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Friday, April 28, 2017

Hits You Like a Truck

Posted by Tim Stobbs on February 2, 2015

Some things in life you accept as being the natural cycle of life. For example, over the holidays my uncle who had cancer for a number of years finally passed away. It wasn’t a nice event to happen, but it wasn’t unexpected. I mourned for his passing, but it’s grief didn’t drag me down.

Other events in your life hit you like a truck. You never saw it coming or even thought about it and it just leaves you dazed and confused. I recently experienced that when I found out a friend of mine’s wife passed away at the age of 34. Shock doesn’t begin to cover it, and we don’t even know what happened except it was unexpected.

Unexpected. The word is so loaded with what might have been it is almost painful to write. Yet I still reached out to my friend who now is a single father of three lovely children and obviously doesn’t have much of a clue how to start to live life without someone who thought you would be there for the new few decades at least. I have problems even imagining being in a similar situation. My wife is like my other half, it would be like missing an arm suddenly…I would keep turning to say something to her or tell her a story only to remember in the end the person I love most in the world would be gone. Horrible doesn’t begin to describe it.

Yet this event as tragic as it was was a reminder to me. A sign post on the road of life. Life is unknown, you can’t plan for it all so you have to live for today as you really never know when it may be your last.

So while I haven’t made any huge changes to my life in the wake of this event I do try to remember to tell people what they mean to me. I tell my children that I love them more. I remember to kiss my wife a bit more than I need to. I remember to say thank you for those little things in your life that aren’t worth living without.

Yet most of all, it reminded me that is so much more to our lives than just a job. It’s only a tiny fraction of what you do and what you mean to the people around you. At someone’s death bed we never talk of they got that sales presentation done on time, or the number of clients they brought in or even what the hell their title was at work. No cares if you came into work on time or barely used your sick leave. No one recalls if you took all your vacation last year or not. It all drops away as it should be and becomes irrelevant. Instead if you read the summary of our lives it notes your entire career in a line or perhaps two. Then we tell of those lives you touched and those people that will miss you.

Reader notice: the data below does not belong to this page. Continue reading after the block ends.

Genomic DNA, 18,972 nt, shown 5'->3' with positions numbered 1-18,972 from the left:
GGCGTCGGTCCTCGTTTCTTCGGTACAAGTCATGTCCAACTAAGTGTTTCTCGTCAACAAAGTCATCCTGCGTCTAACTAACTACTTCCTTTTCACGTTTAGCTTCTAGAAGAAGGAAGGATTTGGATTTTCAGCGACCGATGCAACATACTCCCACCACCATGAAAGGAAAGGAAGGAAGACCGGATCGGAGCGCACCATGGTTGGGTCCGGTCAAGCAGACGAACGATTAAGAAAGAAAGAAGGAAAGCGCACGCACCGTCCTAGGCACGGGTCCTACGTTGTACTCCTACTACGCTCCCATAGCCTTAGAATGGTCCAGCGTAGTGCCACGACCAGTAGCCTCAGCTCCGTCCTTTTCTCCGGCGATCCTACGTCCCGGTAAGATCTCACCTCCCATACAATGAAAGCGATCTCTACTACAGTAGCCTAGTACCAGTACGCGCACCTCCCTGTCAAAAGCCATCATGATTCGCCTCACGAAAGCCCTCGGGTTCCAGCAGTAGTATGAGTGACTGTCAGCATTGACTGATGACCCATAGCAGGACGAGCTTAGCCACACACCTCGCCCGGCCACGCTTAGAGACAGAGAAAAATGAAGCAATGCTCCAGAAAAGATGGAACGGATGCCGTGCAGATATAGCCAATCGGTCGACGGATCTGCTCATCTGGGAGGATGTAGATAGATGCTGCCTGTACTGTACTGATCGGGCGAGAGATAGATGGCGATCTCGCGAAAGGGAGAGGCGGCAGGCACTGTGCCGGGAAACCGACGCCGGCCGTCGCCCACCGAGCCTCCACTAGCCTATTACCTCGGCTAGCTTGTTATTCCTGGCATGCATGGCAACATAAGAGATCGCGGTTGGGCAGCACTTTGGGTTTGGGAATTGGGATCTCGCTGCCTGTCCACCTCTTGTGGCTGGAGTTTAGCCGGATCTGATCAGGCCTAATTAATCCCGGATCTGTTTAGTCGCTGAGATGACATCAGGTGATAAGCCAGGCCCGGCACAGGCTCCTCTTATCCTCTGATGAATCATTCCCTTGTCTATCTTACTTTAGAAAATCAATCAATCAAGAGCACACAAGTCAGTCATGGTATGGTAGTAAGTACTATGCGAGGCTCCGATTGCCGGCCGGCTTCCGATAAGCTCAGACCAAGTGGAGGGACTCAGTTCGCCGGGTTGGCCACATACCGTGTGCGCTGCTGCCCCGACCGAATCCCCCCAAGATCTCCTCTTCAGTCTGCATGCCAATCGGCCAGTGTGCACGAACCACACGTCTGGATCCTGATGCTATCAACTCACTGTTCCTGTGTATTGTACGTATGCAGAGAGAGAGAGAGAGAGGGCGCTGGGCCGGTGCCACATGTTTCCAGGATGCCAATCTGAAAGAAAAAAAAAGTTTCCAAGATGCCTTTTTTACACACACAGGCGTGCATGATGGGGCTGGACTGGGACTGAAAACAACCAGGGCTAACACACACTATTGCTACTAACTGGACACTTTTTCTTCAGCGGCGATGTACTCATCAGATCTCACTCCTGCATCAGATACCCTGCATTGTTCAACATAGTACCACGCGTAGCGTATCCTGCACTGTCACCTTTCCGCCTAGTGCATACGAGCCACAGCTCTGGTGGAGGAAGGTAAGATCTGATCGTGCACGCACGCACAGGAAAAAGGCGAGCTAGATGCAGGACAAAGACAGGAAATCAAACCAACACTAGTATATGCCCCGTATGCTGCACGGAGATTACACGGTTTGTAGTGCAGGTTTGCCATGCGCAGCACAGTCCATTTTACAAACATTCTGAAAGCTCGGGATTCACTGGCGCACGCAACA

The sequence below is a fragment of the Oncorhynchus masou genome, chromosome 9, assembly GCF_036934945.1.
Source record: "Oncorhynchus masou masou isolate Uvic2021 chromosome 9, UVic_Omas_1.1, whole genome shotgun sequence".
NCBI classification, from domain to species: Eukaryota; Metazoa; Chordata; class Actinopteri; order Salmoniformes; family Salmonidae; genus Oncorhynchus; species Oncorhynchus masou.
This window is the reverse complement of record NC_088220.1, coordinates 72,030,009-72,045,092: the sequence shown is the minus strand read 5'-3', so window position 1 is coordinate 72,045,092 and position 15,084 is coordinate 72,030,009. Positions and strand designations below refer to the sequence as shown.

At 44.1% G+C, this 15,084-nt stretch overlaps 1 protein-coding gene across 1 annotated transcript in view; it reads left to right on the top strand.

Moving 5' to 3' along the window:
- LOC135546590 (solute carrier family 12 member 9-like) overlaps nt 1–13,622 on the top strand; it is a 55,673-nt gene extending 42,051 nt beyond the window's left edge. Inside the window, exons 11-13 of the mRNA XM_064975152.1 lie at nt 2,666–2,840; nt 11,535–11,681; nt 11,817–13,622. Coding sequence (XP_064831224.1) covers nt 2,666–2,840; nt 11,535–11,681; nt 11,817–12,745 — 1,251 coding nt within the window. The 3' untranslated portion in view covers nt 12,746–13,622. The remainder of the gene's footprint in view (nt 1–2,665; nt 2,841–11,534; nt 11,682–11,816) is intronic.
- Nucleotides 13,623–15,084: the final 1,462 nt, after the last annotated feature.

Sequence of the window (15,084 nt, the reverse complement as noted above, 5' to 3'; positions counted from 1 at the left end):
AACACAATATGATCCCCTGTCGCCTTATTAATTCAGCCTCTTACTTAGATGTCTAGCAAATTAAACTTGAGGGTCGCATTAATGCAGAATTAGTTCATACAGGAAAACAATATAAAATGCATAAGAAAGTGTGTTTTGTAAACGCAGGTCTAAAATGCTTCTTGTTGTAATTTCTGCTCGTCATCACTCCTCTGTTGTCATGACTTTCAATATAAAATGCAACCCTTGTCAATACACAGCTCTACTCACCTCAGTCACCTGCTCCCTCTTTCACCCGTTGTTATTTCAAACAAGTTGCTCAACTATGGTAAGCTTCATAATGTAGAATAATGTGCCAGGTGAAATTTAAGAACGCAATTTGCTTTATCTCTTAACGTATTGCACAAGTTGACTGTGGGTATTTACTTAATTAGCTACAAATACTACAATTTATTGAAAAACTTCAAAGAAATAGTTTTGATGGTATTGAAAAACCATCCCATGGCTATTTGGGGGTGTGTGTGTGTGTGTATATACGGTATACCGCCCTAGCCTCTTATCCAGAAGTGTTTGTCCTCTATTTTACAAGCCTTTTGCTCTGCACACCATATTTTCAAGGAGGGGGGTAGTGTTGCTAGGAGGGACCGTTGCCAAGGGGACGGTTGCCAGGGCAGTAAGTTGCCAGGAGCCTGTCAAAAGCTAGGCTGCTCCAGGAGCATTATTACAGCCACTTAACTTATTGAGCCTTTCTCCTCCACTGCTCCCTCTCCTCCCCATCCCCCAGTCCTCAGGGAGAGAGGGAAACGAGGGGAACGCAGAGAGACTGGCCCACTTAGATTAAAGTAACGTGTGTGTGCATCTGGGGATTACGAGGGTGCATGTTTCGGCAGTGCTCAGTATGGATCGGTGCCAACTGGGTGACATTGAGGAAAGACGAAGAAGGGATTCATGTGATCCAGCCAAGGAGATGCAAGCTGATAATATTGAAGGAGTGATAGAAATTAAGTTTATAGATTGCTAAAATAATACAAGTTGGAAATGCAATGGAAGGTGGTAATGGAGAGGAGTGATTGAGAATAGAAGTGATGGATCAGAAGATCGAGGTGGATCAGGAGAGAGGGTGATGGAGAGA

We aren’t our jobs. We aren’t our careers or titles, our houses, our cars or anything else, but we are remembered for those that we loved and how we made people feel. So remember to let go of your ego and recall what really matters most in life. It isn’t what you are likely spending your time on and it is what you should be spending your time on.

We aren’t our jobs and they don’t actual mean much to us at all in end. Yet in the moment we tend to forget that. We tend to worry about things that really don’t make us happier or wiser or even help the world be a better place.

So don’t blindly save for your future, honour your present as well but most of all don’t lose sight of the why of things. Why do you love those around you? Why do you do your job? Why do you save your money for tomorrow? These why aren’t always easy to find but when that truck hits you in life with the unexpected often in that moment everything is clear and you should try to remember that second where the world made sense and hold on to your why of your life. You will be happier and more at ease because of it.

In the end, the only thing to say is: I’m sorry. May she rest in peace and know she will be missed.

Comments

2 Responses to “Hits You Like a Truck”
  1. tina says:

    My son and I will remember your friends and their children in our prayers.

  2. Lorain says:

    A sad story indeed….my thoughts are with you and your friend.

    Just before I turned 50 I got very, very sick. it certainly was unexpected. My hubby was working up north at the time and frantically drove, in horrid winter conditions, for twelve hours to where I had been admitted to hospital. 16 days in hospital, 6 weeks without food and a surgery to follow six weeks after that with not the best survival rate.

    You just never know.

    So every winter since then we have gone on a holiday to celebrate “us”. It has turned into a month in Mexico and we enjoy every moment.

    Feeling pretty darn good these days and very, very lucky

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